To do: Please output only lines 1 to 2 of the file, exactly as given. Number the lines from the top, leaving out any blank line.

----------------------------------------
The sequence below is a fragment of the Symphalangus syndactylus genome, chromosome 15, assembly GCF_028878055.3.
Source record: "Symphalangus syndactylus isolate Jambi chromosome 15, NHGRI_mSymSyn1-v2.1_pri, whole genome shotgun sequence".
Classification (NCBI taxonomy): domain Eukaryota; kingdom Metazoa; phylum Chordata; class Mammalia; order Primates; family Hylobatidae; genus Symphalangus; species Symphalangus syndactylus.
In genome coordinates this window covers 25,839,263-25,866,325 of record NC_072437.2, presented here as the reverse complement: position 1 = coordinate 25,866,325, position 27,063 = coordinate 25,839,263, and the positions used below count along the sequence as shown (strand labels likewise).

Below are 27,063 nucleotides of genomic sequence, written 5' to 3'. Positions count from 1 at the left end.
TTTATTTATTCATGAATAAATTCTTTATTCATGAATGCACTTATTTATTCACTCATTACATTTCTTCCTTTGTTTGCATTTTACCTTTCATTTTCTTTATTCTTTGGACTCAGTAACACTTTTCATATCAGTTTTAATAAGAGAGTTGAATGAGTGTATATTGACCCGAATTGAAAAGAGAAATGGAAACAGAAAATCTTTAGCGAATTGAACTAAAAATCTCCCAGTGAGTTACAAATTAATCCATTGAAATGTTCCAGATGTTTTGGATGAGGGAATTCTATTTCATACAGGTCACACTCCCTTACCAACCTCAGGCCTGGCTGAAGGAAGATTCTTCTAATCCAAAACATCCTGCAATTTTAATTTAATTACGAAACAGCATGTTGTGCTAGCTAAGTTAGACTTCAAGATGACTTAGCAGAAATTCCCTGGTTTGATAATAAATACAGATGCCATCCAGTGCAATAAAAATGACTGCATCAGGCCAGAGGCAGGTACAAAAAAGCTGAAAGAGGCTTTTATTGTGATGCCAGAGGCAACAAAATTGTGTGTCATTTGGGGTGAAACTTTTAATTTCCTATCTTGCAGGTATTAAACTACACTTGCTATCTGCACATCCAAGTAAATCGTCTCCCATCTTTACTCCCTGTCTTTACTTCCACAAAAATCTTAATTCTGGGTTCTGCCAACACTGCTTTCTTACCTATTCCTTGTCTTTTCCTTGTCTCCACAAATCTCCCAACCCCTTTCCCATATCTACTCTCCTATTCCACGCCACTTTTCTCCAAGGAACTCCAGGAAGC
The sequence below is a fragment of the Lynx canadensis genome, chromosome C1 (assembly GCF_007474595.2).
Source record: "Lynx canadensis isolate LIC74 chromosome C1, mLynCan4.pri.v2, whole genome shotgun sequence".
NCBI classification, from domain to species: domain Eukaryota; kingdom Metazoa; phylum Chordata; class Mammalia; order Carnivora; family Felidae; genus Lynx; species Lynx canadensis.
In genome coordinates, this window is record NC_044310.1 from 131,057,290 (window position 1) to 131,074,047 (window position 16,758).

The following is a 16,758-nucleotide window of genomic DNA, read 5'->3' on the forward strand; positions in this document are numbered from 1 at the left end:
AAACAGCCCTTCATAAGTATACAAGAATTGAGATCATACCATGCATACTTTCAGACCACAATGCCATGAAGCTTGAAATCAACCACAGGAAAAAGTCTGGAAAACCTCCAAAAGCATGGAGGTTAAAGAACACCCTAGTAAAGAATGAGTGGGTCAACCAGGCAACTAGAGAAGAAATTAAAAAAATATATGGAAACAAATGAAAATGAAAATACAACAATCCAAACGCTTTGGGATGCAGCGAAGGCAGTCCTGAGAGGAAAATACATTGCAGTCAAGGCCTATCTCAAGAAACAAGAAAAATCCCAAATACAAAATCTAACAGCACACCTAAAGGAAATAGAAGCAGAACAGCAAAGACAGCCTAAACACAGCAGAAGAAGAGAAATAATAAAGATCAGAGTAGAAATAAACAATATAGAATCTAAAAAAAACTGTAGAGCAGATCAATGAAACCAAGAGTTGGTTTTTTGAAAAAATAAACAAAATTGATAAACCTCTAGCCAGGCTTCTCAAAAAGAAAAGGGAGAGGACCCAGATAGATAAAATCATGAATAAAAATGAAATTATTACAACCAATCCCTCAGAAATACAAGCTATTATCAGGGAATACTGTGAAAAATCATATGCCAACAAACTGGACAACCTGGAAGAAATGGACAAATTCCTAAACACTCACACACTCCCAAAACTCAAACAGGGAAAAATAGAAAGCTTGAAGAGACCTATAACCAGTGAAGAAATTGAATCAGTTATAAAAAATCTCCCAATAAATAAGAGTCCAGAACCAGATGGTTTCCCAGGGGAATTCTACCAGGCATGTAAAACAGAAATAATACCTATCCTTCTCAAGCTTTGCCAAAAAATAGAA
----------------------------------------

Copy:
The sequence below is a fragment of the Symphalangus syndactylus genome, chromosome 15, assembly GCF_028878055.3.
Source record: "Symphalangus syndactylus isolate Jambi chromosome 15, NHGRI_mSymSyn1-v2.1_pri, whole genome shotgun sequence".